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Japan should take the lead in developing an agenda for the international community for giving aid to Africa when the country hosts the Group of Eight summit next year and the fourth Tokyo International Conference on African Development, according to the vice president of the U.N. International Fund for Agricultural Development.

Kanayo F. Nwanze, who was here for talks with the Japanese government, said the IFAD’s mission is to reduce rural poverty, since over 70 percent of the world’s poor are concentrated in the rural areas.

IFAD was established in 1977 to eradicate rural poverty in developing countries. Nigerian Nwanze, an expert on agricultural development, was appointed its vice president in March.

“We seek to improve the livelihood of women and improve the nutrition standard of children,” Nwanze said. “We also try to provide education for them and upgrade social welfare as a whole. To achieve these goals, we work together with government ministries as well as nongovernmental organizations.”

The IFAD official called Japan a leader in providing development assistance to Africa. Between 1993 through 2005, Japan provided more than $10 billion for Africa through bilateral official development assistance. In 2005, Japan pledged to double its assistance to Africa within three years.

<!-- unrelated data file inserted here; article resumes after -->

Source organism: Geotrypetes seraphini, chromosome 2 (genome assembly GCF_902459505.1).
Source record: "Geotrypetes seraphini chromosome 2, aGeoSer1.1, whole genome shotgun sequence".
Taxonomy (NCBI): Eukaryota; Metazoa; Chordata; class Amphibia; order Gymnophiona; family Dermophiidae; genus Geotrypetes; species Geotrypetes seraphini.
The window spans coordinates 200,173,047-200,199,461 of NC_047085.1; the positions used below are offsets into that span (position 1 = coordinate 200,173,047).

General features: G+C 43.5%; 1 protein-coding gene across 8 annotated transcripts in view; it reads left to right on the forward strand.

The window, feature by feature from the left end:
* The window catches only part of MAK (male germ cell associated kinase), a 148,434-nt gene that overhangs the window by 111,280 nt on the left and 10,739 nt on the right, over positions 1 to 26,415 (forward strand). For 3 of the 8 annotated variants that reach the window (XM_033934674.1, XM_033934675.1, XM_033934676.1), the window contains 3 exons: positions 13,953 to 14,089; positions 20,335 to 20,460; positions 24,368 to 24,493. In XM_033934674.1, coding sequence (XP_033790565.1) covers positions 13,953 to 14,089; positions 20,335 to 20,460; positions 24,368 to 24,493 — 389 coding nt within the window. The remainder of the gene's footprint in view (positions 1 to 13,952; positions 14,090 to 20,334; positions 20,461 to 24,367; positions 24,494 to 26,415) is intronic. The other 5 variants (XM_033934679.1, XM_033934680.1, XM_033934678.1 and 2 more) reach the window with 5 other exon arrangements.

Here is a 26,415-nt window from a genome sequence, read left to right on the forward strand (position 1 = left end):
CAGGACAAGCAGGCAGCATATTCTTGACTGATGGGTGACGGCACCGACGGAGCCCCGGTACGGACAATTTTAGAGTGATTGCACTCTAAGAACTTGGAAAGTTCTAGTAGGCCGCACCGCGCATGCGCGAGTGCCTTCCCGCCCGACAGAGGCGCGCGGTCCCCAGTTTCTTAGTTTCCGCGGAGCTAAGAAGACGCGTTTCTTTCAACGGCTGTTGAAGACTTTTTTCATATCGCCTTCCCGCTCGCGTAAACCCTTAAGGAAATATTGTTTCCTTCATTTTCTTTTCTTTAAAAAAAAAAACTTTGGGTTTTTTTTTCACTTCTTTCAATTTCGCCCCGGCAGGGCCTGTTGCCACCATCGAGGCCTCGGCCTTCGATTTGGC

Nwanze praised Japan for its support of IFAD’s New Rice for Africa (NERICA) initiative to develop a new type of rice. NERICA combines the hardiness of African rice species with certain types of high-yield Asian rice.

“The potential of NERICA is enormous in improving the nutrition and income standards of the African people,” he said.

Nwanze said he hoped more young Japanese would go to Africa to help with IFAD programs.

“We very much look forward to Japan’s increased support toward IFAD in the form of regular resource provision, special program execution for Africa and cofinancing,” he said.

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